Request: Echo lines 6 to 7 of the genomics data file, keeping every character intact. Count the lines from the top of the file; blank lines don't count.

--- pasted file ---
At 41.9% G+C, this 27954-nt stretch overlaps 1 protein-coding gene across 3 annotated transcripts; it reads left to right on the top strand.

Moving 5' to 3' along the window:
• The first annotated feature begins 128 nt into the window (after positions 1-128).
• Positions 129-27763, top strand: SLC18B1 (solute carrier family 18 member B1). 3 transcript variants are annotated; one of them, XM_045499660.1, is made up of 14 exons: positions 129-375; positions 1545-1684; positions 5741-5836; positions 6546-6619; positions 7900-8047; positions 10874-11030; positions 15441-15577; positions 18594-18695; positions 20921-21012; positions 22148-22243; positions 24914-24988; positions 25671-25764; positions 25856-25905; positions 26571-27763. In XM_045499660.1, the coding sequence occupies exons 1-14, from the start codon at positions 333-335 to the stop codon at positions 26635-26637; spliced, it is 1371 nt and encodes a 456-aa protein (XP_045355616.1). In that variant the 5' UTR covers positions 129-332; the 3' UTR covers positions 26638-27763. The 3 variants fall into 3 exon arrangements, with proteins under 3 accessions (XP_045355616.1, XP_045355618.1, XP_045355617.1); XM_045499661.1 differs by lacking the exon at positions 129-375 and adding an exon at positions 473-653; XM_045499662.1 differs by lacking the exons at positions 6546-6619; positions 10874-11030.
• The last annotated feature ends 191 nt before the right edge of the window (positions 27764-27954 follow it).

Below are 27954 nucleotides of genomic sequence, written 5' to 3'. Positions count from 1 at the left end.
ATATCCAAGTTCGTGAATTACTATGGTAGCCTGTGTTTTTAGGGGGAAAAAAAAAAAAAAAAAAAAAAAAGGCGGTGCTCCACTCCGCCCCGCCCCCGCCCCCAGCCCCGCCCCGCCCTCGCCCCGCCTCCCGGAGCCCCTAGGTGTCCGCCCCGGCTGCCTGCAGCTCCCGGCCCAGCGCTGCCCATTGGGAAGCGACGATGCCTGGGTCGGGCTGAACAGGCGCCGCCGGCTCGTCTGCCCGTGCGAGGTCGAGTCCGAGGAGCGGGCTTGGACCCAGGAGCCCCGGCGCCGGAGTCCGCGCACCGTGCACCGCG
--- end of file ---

Below are 27954 nucleotides of genomic sequence, written 5' to 3'. Positions count from 1 at the left end.
ATATCCAAGTTCGTGAATTACTATGGTAGCCTGTGTTTTTAGGGGGAAAAAAAAAAAAAAAAAAAAAAAAGGCGGTGCTCCACTCCGCCCCGCCCCCGCCCCCAGCCCCGCCCCGCCCTCGCCCCGCCTCCCGGAGCCCCTAGGTGTCCGCCCCGGCTGCCTGCAGCTCCCGGCCCAGCGCTGCCCATTGGGAAGCGACGATGCCTGGGTCGGGCTGAACAGGCGCCGCCGGCTCGTCTGCCCGTGCGAGGTCGAGTCCGAGGAGCGGGCTTGGACCCAGGAGCCCCGGCGCCGGAGTCCGCGCACCGTGCACCGCG